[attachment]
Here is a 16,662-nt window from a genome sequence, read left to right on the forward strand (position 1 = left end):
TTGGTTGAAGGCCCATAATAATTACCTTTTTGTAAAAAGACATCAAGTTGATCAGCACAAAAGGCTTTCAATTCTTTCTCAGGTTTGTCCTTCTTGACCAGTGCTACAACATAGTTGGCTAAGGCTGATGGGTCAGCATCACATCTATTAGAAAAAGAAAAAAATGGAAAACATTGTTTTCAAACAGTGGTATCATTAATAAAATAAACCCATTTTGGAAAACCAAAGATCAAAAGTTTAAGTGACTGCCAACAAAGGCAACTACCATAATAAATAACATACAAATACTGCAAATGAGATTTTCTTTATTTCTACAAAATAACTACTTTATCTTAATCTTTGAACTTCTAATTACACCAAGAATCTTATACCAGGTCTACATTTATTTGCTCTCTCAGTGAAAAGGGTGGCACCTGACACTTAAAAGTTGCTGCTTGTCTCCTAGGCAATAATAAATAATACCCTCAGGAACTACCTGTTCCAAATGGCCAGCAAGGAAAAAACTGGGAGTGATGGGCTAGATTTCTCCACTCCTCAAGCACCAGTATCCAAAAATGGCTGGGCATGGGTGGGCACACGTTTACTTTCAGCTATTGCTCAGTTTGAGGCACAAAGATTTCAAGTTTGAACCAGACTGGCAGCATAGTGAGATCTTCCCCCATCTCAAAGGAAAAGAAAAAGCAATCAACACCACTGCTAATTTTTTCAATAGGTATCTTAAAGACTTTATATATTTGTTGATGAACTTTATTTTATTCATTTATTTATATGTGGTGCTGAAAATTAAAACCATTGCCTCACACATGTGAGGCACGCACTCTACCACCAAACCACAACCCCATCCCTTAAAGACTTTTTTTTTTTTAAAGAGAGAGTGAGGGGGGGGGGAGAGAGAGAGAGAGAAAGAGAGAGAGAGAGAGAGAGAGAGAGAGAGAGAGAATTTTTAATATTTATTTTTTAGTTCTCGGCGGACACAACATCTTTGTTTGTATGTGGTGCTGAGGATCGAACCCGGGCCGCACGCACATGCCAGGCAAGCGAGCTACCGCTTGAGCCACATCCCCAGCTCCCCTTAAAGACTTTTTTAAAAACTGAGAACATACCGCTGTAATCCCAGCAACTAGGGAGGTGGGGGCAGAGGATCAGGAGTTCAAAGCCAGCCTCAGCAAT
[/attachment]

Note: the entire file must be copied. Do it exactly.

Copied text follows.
Here is a 16,662-nt window from a genome sequence, read left to right on the forward strand (position 1 = left end):
TTGGTTGAAGGCCCATAATAATTACCTTTTTGTAAAAAGACATCAAGTTGATCAGCACAAAAGGCTTTCAATTCTTTCTCAGGTTTGTCCTTCTTGACCAGTGCTACAACATAGTTGGCTAAGGCTGATGGGTCAGCATCACATCTATTAGAAAAAGAAAAAAATGGAAAACATTGTTTTCAAACAGTGGTATCATTAATAAAATAAACCCATTTTGGAAAACCAAAGATCAAAAGTTTAAGTGACTGCCAACAAAGGCAACTACCATAATAAATAACATACAAATACTGCAAATGAGATTTTCTTTATTTCTACAAAATAACTACTTTATCTTAATCTTTGAACTTCTAATTACACCAAGAATCTTATACCAGGTCTACATTTATTTGCTCTCTCAGTGAAAAGGGTGGCACCTGACACTTAAAAGTTGCTGCTTGTCTCCTAGGCAATAATAAATAATACCCTCAGGAACTACCTGTTCCAAATGGCCAGCAAGGAAAAAACTGGGAGTGATGGGCTAGATTTCTCCACTCCTCAAGCACCAGTATCCAAAAATGGCTGGGCATGGGTGGGCACACGTTTACTTTCAGCTATTGCTCAGTTTGAGGCACAAAGATTTCAAGTTTGAACCAGACTGGCAGCATAGTGAGATCTTCCCCCATCTCAAAGGAAAAGAAAAAGCAATCAACACCACTGCTAATTTTTTCAATAGGTATCTTAAAGACTTTATATATTTGTTGATGAACTTTATTTTATTCATTTATTTATATGTGGTGCTGAAAATTAAAACCATTGCCTCACACATGTGAGGCACGCACTCTACCACCAAACCACAACCCCATCCCTTAAAGACTTTTTTTTTTTTAAAGAGAGAGTGAGGGGGGGGGGAGAGAGAGAGAGAGAAAGAGAGAGAGAGAGAGAGAGAGAGAGAGAGAGAGAATTTTTAATATTTATTTTTTAGTTCTCGGCGGACACAACATCTTTGTTTGTATGTGGTGCTGAGGATCGAACCCGGGCCGCACGCACATGCCAGGCAAGCGAGCTACCGCTTGAGCCACATCCCCAGCTCCCCTTAAAGACTTTTTTAAAAACTGAGAACATACCGCTGTAATCCCAGCAACTAGGGAGGTGGGGGCAGAGGATCAGGAGTTCAAAGCCAGCCTCAGCAAT